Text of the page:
Serious crimes — such as homicides, kidnapping, and other violent acts — are infrequent in Aruba. Theft occasionally occurs when people do not secure their valuables and personal belongings, though larceny is less common in Aruba than on most Caribbean islands.

With their economy heavily based on tourism, most Arubans understand the importance of offering a safe, welcoming environment. Although Dutch and Papiamento are the official languages on the island, many residents in tourist areas also speak English and Spanish. 

Police regularly patrol tourist areas and provide reliable levels of protection. Corruption does exist, but at much lower levels than found in other Caribbean islands, or locations such as Mexico and Central America.

Most of the island’s tourist destinations occupy areas safe for travel. San Nicholas (Sint Nicolaas), the island’s second-largest city and one located at the southern tip of Aruba, is the only portion of the island that requires a higher degree of vigilance for most tourists. Bars, nightlife, and a red-light district may attract unfriendly attention to some visitors traveling through the area.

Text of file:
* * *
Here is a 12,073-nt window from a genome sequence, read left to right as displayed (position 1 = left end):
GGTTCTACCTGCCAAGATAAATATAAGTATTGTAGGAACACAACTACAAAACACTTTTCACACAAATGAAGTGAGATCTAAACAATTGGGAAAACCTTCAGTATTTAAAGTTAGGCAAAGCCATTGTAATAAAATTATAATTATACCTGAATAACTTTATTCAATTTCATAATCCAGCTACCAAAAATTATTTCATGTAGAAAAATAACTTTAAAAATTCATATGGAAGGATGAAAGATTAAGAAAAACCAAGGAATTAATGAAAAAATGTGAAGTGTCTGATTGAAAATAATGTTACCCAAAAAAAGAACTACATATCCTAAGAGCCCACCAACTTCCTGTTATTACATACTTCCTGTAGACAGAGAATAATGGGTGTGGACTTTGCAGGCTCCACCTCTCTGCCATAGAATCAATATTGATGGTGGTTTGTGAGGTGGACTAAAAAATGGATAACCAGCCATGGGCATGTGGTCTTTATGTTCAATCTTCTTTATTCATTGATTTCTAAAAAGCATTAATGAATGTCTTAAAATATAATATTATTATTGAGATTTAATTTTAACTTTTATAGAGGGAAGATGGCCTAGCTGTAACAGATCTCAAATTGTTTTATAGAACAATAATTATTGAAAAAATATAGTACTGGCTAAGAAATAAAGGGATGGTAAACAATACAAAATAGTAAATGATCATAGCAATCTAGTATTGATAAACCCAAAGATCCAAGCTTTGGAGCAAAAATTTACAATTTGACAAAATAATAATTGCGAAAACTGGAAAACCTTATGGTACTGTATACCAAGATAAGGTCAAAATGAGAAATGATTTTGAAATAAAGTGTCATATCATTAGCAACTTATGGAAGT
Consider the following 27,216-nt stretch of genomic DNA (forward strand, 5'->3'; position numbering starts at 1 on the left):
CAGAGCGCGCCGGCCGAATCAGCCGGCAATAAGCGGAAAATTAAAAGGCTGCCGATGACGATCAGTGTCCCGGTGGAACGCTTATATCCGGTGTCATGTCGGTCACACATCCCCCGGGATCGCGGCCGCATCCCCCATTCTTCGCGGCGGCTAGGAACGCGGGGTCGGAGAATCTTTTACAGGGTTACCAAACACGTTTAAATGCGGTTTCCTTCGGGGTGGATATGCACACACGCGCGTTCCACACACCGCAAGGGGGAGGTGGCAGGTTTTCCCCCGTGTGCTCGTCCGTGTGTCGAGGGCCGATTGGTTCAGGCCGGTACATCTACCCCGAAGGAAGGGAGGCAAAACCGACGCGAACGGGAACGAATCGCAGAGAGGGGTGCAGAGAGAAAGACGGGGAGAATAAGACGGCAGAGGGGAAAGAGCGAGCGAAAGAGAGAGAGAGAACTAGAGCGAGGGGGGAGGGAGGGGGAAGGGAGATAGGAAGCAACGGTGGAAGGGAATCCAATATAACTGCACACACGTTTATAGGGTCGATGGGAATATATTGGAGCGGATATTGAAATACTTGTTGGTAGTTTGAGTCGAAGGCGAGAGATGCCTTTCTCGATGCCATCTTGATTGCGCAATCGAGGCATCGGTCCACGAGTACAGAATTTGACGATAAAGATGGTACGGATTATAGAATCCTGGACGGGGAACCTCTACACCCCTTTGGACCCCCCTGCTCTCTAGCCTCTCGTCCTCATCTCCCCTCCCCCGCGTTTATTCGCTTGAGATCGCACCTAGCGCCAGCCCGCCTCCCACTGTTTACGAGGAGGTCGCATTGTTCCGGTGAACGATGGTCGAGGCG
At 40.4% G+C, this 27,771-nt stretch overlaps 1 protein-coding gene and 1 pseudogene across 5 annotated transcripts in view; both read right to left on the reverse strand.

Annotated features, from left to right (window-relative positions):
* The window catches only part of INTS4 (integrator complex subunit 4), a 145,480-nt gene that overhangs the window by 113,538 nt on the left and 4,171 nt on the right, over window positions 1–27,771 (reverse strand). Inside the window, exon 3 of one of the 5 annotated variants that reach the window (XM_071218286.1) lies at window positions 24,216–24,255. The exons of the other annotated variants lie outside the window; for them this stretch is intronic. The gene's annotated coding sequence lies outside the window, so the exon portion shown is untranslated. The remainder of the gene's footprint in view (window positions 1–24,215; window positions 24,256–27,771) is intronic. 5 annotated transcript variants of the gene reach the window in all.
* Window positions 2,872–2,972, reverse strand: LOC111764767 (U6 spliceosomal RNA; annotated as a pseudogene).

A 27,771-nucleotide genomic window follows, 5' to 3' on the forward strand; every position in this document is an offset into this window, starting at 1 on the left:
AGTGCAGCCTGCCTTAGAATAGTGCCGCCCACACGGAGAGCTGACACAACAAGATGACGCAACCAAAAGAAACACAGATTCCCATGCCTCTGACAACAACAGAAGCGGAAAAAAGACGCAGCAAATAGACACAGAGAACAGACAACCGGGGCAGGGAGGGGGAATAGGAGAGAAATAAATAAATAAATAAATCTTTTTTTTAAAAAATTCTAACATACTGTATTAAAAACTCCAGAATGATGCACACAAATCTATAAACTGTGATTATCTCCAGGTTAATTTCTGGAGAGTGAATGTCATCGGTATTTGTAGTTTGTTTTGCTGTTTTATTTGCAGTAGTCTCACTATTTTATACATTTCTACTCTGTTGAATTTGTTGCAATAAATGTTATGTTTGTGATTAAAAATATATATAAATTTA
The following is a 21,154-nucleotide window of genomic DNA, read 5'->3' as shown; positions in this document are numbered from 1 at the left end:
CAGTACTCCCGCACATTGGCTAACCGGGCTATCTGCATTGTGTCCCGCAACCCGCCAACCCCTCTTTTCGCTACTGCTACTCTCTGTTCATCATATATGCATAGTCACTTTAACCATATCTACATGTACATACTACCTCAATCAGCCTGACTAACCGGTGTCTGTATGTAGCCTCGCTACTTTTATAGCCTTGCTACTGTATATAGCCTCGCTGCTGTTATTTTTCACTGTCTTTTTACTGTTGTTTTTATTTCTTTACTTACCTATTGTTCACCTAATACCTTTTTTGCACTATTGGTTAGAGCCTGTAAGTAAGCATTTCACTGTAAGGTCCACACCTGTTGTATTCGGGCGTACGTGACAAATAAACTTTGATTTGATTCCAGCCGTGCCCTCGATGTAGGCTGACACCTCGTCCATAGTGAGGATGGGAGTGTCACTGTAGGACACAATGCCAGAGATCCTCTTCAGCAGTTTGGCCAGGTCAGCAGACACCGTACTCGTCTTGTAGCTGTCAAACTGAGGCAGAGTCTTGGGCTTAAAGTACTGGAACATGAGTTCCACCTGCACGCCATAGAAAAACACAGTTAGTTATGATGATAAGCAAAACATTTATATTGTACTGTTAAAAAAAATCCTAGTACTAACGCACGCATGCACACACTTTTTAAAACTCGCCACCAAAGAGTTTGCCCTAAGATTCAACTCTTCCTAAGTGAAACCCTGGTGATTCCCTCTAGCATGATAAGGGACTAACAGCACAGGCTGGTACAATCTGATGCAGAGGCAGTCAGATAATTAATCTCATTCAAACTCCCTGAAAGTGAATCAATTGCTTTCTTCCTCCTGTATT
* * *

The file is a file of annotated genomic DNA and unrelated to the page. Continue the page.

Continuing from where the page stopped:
Prostitution, legal on the island, is more common there. With Aruba’s drinking age of 18, the bars there sometimes attract younger tourists who may let down their guard. 

Tourist destinations in San Nicholas, such as Baby Beach, are usually safe during daylight hours. However, drug use and incidents of theft tend to be more common there.

Official Travel Advisories

US Travel Advisory

The U.S. State Department’s travel advisory for Aruba, issued on July 17, 2023, is at Level 1, indicating that travelers should exercise normal precautions.

Canada Travel Advisory

The Canadian government’s travel advice for Aruba, updated on January 19, 2024, suggests travelers take normal security precautions. It highlights potential issues like petty crime, including pickpocketing and theft from vehicles and residences, particularly during Carnival (January-March). Women travelers may experience harassment. Caution is advised for water activities, wildlife viewing, and road safety.